Adding Hybrids to China’s Green Vehicle Plans

Tim Dunne

As China continues its quest to become the world’s leader in electric vehicle (EV) development and sales, cold hard reality may finally be starting to enter into the country’s policy decision-making on alternative vehicles.

According to Automotive News China, the Chinese government is considering adding hybrid electric vehicles and fuel cell vehicles to its list of “green vehicles” that are eligible for government subsidies. Currently, only pure-electric vehicles and extended-range electric vehicles receive incentives for vehicle development and sales.

If the reported shift toward adding hybrids is accurate, it is the right move, for several reasons.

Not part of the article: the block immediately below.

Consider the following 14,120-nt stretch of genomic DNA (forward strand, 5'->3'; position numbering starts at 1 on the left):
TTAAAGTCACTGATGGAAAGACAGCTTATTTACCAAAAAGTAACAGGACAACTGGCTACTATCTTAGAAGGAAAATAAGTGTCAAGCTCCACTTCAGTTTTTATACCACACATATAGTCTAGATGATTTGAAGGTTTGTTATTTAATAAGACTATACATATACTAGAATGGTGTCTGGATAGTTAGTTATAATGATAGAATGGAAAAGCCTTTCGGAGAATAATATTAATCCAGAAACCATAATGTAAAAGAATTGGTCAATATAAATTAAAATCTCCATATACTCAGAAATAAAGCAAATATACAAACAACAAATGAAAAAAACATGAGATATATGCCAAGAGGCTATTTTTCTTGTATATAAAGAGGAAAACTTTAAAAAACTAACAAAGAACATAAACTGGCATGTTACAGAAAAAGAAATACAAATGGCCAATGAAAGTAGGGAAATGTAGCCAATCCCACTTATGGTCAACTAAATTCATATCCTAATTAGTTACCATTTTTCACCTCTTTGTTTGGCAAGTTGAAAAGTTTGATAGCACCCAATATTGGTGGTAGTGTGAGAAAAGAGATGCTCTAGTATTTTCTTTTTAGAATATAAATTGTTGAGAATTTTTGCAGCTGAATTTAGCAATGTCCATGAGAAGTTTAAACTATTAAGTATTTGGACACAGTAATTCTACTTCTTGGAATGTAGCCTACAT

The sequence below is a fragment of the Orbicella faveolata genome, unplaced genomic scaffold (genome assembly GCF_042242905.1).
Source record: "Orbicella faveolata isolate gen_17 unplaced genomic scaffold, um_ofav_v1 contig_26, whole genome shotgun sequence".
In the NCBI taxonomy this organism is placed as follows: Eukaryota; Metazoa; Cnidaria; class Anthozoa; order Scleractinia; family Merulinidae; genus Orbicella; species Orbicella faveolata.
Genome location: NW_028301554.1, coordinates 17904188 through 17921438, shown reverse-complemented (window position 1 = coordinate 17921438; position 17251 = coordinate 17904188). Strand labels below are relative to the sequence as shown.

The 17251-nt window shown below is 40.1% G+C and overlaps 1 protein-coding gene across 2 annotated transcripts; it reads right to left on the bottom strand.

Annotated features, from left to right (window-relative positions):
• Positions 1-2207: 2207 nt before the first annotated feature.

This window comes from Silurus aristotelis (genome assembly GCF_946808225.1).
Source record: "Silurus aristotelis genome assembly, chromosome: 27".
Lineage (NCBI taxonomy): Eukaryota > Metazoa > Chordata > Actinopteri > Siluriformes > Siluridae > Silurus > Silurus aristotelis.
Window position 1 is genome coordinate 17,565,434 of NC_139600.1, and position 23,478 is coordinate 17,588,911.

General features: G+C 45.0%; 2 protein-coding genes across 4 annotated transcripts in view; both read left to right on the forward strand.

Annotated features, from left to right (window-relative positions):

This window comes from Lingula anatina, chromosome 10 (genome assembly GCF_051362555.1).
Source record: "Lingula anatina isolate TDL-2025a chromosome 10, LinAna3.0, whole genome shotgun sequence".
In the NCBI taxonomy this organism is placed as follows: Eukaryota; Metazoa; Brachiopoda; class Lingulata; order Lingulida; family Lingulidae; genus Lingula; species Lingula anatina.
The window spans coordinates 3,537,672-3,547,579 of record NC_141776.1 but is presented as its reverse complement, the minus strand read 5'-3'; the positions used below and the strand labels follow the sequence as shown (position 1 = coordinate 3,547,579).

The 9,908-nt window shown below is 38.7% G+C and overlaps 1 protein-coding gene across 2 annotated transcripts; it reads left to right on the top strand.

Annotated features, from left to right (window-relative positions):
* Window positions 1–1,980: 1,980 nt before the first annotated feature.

Global sales of hybrid vehicles in 2011 are expected to reach 1.2 million units, compared to global EV sales of less than 40,000 units. The reason for the disparity is clear: While hybrid vehicle technology has been tried and proven over the last 10-15 years, the viability of EV technology is still in question. Continue reading ›

Creating An Electric Vehicle Industry in China Will Be No Easy Task

Tim Dunne

Over the past several years, international media have been reporting with increasing frequency about China’s intention to lead the world in the development of hybrid vehicles and electric vehicles (EVs). Since we are at the beginning of Year Three of China’s green-vehicle campaign, now might be a good time to assess how much progress has been made.

The short answer is, unfortunately, not much.

Total sales of hybrid vehicles in China in 2010 were estimated to be in the thousands of units. By comparison, hundreds of thousands of hybrids were sold in Japan, the United States and Europe. If one considers only the number of EVs sold in China in 2010, the sales figures are believed to be even smaller than for hybrids. Continue reading ›